A much needed communications upgrade at Glacier National Park has been the subject of a successful environmental impact statement. The regional director of the National Park Service (NPS) found no significant impact for the plan, which will allow better communication between the different management areas of the popular tourist hotspot.
Park staff have had issues with the aging telecommunications system as the park has grown in popularity, especially in recent years. The National Park Service plan would remove some older facilities and replace them with more modern ones. New towers and possibly permanent radio repeaters (with 20-foot masts) will be installed as the project develops.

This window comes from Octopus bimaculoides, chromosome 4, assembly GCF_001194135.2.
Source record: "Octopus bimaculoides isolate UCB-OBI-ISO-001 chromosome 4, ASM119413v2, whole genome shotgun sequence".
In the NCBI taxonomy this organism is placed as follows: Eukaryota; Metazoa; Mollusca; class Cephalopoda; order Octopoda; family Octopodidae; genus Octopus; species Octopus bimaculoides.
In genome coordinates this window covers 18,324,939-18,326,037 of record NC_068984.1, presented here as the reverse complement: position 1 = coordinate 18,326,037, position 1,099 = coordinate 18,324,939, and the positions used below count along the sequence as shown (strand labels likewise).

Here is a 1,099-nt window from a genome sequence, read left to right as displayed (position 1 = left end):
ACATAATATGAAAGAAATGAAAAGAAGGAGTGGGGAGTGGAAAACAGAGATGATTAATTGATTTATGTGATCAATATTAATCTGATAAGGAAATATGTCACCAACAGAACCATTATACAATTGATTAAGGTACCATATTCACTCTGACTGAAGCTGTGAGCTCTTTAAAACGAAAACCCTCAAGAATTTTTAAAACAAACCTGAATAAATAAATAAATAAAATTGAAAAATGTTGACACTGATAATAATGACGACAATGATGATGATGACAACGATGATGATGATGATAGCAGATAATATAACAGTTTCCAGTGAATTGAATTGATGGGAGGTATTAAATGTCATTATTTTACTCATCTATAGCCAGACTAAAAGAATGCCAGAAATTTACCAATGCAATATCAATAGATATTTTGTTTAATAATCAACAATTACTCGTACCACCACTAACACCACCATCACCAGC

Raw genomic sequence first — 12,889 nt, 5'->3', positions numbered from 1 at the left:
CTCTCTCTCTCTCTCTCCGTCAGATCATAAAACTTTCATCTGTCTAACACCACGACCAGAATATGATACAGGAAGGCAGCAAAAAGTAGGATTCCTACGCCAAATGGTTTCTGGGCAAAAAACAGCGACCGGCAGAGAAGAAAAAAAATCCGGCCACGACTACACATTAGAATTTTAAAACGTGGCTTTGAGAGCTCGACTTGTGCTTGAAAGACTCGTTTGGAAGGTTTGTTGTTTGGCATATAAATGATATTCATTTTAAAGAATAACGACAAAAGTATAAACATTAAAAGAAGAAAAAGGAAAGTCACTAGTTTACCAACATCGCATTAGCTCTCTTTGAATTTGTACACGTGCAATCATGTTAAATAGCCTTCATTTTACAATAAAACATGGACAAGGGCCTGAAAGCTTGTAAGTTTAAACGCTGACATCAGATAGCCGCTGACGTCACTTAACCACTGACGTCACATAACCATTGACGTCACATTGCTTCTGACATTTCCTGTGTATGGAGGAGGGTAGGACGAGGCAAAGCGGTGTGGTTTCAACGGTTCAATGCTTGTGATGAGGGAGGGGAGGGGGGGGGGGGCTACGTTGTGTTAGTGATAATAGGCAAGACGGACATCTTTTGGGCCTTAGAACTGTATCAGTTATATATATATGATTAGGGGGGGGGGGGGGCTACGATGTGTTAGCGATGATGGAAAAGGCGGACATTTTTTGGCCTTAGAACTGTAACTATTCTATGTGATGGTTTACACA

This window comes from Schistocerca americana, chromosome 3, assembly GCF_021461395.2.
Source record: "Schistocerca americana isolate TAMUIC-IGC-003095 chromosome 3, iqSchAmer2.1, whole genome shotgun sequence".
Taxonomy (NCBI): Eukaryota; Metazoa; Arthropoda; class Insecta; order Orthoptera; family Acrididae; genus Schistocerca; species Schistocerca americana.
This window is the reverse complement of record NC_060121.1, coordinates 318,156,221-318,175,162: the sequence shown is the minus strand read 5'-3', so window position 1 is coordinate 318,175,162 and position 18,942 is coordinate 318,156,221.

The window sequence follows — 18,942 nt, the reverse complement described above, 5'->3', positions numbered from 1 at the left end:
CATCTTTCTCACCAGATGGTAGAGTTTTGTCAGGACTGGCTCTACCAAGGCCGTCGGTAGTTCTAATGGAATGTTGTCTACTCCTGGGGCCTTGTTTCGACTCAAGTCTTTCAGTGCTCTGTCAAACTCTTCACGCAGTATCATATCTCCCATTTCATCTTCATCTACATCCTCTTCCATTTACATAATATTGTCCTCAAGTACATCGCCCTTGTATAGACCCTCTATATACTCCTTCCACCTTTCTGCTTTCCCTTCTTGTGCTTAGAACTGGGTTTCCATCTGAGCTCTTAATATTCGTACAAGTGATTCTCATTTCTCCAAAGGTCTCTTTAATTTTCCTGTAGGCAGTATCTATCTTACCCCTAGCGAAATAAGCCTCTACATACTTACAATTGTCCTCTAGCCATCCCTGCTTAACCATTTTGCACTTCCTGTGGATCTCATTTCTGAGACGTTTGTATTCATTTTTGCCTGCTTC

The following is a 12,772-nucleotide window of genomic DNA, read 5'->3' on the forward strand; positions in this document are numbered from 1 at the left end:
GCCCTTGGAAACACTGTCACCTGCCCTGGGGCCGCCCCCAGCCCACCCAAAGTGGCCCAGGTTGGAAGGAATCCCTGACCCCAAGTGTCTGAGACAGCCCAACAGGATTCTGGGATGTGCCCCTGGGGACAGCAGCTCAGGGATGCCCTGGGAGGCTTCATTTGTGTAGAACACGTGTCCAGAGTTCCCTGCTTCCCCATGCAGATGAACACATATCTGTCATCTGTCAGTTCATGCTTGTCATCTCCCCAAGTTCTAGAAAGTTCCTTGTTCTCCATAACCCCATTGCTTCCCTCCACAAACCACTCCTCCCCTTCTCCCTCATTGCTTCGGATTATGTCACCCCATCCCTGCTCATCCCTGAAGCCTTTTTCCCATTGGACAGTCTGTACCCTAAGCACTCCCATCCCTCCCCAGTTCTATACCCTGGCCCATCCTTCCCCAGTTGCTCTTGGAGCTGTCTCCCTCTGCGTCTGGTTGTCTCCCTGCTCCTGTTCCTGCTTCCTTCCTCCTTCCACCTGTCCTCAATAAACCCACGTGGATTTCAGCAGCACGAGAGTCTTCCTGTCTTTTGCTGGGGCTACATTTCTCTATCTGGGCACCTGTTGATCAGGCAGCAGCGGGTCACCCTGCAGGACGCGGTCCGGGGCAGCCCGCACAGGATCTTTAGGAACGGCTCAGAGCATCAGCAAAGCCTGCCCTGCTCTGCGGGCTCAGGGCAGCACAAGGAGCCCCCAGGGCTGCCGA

Most of the work will help park staff come into contact with each other in areas currently out of radio range. There will be work on the telephone system, Internet access, digital video security systems, utility alarms and emergency radio systems. Many areas have already been developed and will simply be upgraded. New radio repeater sites are planned with radio antennas and microwave dishes. Solar panels will also be installed at some sites. The system will only be accessible to the National Park Service.
According to the NPS press release, the plan will allow commercial public access to cellphones and the Internet, including infrastructure and coverage only in the developed areas of Many Glacier, Rising Sun, Two Medicine and Lake McDonald Lodge, but only after a site specific review has been performed by NPS.
In addition, special care will be taken in existing and recommended wilderness areas of the park, as no commercial telecommunications infrastructure is permitted. This includes the backcountry area of the park, designated in the 1999 master plan.
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